Another pillar of a reformed system should be training on the job. Organisations need to invest in their employees’ professional development and build up a well-defined lifelong learning system. This requires both financial commitment and time commitment, but is the only way to maintain a competitive workforce in times marked by rapid change.

That change is closely linked to technology. Perhaps ironically, technology itself could also pave the way for such a transformation.

Tech-enhanced

Technology-enhanced learning, with properly target audience-oriented or customised teaching and learning methodologies, can provide affordable, engaging, and personalised learning. E-learning courses, either in a stand-alone format or blended with other types of instruction and training, can efficiently close the knowledge and skills gap if combined with innovative pedagogy (teaching, learning, and assessment).

One example of this is the flipped classroom, where students listen to a lecture online and then participate in a group discussion or project work.

Analytics and machine learning can also be used to generate a self-guided learning experience. This will also reinforce the mindset of lifelong and agile learning that is needed to tackle an uncertain future. Meanwhile, collaborative learning in an online social context would strengthen the values and skills needed for a team-based work environment.

If made accessible to a wide audience, e-learning can empower disadvantaged populations that risk getting left behind during the 4th industrial revolution brought on by the wide adoption of information and communication technologies. Innovation is not the privilege of the Western world.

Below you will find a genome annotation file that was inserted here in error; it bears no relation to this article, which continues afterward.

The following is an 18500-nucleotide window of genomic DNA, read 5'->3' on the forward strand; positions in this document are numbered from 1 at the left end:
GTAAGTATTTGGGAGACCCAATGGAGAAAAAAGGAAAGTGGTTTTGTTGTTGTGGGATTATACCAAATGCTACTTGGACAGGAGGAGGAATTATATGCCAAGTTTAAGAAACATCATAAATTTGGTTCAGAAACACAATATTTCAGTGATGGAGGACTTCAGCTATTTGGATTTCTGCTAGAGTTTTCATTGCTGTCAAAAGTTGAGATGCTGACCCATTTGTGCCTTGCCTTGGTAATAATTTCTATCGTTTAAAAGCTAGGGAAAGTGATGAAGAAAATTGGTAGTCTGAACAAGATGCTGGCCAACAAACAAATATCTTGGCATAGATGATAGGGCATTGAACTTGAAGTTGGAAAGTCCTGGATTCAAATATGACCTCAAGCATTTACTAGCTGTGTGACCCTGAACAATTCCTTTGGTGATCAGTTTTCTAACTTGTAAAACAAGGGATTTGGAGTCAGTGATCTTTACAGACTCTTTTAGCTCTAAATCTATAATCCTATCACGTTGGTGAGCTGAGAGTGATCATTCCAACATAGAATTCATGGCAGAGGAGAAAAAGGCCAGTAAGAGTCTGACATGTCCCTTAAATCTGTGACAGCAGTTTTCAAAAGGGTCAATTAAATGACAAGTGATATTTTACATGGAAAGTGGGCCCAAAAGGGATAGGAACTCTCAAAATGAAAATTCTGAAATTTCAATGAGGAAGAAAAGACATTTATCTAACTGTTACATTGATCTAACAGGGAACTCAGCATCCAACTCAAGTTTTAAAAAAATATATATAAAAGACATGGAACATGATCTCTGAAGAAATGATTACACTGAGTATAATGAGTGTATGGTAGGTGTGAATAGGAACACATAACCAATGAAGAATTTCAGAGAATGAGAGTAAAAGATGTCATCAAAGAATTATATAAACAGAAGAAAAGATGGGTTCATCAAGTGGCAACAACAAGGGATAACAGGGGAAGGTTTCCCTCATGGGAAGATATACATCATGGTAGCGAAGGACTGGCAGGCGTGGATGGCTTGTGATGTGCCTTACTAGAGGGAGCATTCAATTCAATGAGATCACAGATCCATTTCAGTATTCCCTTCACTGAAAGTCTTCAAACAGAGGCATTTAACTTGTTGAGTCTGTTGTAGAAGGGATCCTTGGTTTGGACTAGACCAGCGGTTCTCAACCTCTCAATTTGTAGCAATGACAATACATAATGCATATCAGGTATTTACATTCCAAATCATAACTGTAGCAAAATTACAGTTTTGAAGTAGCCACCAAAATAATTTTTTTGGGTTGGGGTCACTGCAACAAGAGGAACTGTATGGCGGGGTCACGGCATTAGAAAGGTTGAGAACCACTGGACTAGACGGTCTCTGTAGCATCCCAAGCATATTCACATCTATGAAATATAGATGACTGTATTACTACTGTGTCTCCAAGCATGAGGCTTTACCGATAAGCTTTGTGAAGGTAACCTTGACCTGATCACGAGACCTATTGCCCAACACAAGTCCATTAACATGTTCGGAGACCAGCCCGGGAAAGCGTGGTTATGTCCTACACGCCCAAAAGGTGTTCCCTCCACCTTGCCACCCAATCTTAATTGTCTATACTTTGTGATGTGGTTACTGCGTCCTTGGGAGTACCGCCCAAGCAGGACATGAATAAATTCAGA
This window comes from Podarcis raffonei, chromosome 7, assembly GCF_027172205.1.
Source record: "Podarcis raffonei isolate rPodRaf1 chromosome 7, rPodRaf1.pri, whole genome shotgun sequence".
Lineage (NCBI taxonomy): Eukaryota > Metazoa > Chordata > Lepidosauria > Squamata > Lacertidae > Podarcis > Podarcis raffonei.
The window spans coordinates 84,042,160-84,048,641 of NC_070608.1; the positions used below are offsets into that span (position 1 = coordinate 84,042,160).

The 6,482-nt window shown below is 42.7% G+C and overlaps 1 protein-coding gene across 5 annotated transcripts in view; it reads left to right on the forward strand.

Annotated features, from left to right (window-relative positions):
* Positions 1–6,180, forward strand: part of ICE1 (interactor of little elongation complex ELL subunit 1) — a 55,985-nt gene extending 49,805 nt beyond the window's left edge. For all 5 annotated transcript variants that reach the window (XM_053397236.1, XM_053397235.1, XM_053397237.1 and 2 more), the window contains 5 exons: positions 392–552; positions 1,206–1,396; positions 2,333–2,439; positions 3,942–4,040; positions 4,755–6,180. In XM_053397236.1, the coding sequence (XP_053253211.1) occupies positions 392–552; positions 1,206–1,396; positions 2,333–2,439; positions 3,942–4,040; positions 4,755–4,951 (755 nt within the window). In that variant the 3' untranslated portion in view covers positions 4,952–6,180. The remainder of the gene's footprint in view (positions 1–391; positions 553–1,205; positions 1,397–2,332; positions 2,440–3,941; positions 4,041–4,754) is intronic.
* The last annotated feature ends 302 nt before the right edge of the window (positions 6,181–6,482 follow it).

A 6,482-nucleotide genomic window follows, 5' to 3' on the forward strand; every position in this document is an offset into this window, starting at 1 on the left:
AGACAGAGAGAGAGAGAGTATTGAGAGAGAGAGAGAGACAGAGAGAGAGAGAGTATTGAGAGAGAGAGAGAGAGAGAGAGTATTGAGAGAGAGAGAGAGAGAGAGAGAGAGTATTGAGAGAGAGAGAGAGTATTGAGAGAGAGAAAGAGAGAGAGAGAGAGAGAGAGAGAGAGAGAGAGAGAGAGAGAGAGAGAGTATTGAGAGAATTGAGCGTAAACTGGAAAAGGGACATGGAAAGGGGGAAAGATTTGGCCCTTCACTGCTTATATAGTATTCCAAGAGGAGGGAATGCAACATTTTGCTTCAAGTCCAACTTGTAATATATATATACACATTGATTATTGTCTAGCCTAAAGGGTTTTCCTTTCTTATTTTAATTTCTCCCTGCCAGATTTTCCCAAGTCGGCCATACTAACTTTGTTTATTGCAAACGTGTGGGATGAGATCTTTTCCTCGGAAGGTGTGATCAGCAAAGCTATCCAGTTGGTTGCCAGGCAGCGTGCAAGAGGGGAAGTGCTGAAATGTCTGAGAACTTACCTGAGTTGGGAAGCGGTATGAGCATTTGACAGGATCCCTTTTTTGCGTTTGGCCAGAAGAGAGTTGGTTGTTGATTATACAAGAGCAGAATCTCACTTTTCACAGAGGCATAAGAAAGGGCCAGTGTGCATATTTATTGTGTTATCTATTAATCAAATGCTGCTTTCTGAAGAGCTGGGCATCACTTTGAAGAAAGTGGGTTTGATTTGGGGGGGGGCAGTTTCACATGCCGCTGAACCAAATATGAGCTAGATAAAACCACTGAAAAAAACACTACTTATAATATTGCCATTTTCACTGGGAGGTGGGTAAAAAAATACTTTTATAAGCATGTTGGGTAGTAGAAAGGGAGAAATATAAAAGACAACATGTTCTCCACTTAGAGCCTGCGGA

Some of the big up-and-coming hubs for tech start-ups are in fact in Africa, and companies are increasingly interested in the untapped opportunities of African markets. It is here that the digital age, and with it technology-enhanced learning, can in fact serve as an equaliser that creates so far unseen possibilities.

More than anything, we should believe in the value of education, but simultaneously maintain that value by changing with the times. If we are willing to rethink our approach to higher education, learners will again inherit the world — and these learners might just be a lot more diverse than they were in the past.

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This article was first published on SciDev.Net. It has been republished under a Creative Commons Attribution 2.0 license.

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Author

Zeinab El Maadawi is an Associate Academic Officer at the UNU Insitute for Environment and Human Security where she is in charge of conceptualisation, organisation & management of e-learning strategy in addition to research and teaching in the field of educational technologies and management of e-learning-related projects.

She has been featured as a “TechWomen Emerging Leader” by the US Department of State, an “Arab American Frontiers Fellow” by the US National Academies of Sciences, Engineering and Medicine, and a “Leader in Innovation Fellow” by the UK Royal Academy of Engineering.